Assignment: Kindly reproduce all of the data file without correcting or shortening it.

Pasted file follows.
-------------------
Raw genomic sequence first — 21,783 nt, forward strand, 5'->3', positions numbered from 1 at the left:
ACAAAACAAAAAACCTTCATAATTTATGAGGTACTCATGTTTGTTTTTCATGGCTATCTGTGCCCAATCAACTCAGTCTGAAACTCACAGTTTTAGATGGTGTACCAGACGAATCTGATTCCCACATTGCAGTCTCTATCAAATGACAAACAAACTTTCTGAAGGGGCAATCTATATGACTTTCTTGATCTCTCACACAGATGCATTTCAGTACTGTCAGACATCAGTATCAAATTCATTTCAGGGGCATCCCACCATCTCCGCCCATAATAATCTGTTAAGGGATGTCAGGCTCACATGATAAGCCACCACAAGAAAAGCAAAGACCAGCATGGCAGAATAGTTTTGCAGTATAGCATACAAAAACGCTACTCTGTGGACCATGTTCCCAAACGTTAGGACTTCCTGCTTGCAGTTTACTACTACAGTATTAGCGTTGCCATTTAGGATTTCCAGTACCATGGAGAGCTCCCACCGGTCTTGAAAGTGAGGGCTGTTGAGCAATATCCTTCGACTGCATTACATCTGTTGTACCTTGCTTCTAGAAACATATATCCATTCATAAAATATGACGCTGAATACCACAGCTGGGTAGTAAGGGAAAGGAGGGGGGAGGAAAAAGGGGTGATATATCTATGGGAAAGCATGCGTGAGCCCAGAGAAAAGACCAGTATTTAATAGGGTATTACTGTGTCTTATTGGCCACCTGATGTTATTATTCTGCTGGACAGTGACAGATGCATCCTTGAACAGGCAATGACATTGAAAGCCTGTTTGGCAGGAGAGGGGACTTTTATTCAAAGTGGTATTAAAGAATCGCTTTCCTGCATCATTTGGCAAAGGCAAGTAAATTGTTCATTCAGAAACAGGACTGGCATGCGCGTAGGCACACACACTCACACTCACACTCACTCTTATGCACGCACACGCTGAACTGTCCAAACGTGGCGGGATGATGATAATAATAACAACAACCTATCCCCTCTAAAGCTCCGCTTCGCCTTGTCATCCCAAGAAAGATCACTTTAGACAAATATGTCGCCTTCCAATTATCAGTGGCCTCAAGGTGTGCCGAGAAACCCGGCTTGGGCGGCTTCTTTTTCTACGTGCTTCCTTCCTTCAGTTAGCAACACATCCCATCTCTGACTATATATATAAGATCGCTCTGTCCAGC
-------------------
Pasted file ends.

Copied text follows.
Raw genomic sequence first — 21,783 nt, forward strand, 5'->3', positions numbered from 1 at the left:
ACAAAACAAAAAACCTTCATAATTTATGAGGTACTCATGTTTGTTTTTCATGGCTATCTGTGCCCAATCAACTCAGTCTGAAACTCACAGTTTTAGATGGTGTACCAGACGAATCTGATTCCCACATTGCAGTCTCTATCAAATGACAAACAAACTTTCTGAAGGGGCAATCTATATGACTTTCTTGATCTCTCACACAGATGCATTTCAGTACTGTCAGACATCAGTATCAAATTCATTTCAGGGGCATCCCACCATCTCCGCCCATAATAATCTGTTAAGGGATGTCAGGCTCACATGATAAGCCACCACAAGAAAAGCAAAGACCAGCATGGCAGAATAGTTTTGCAGTATAGCATACAAAAACGCTACTCTGTGGACCATGTTCCCAAACGTTAGGACTTCCTGCTTGCAGTTTACTACTACAGTATTAGCGTTGCCATTTAGGATTTCCAGTACCATGGAGAGCTCCCACCGGTCTTGAAAGTGAGGGCTGTTGAGCAATATCCTTCGACTGCATTACATCTGTTGTACCTTGCTTCTAGAAACATATATCCATTCATAAAATATGACGCTGAATACCACAGCTGGGTAGTAAGGGAAAGGAGGGGGGAGGAAAAAGGGGTGATATATCTATGGGAAAGCATGCGTGAGCCCAGAGAAAAGACCAGTATTTAATAGGGTATTACTGTGTCTTATTGGCCACCTGATGTTATTATTCTGCTGGACAGTGACAGATGCATCCTTGAACAGGCAATGACATTGAAAGCCTGTTTGGCAGGAGAGGGGACTTTTATTCAAAGTGGTATTAAAGAATCGCTTTCCTGCATCATTTGGCAAAGGCAAGTAAATTGTTCATTCAGAAACAGGACTGGCATGCGCGTAGGCACACACACTCACACTCACACTCACTCTTATGCACGCACACGCTGAACTGTCCAAACGTGGCGGGATGATGATAATAATAACAACAACCTATCCCCTCTAAAGCTCCGCTTCGCCTTGTCATCCCAAGAAAGATCACTTTAGACAAATATGTCGCCTTCCAATTATCAGTGGCCTCAAGGTGTGCCGAGAAACCCGGCTTGGGCGGCTTCTTTTTCTACGTGCTTCCTTCCTTCAGTTAGCAACACATCCCATCTCTGACTATATATATAAGATCGCTCTGTCCAGC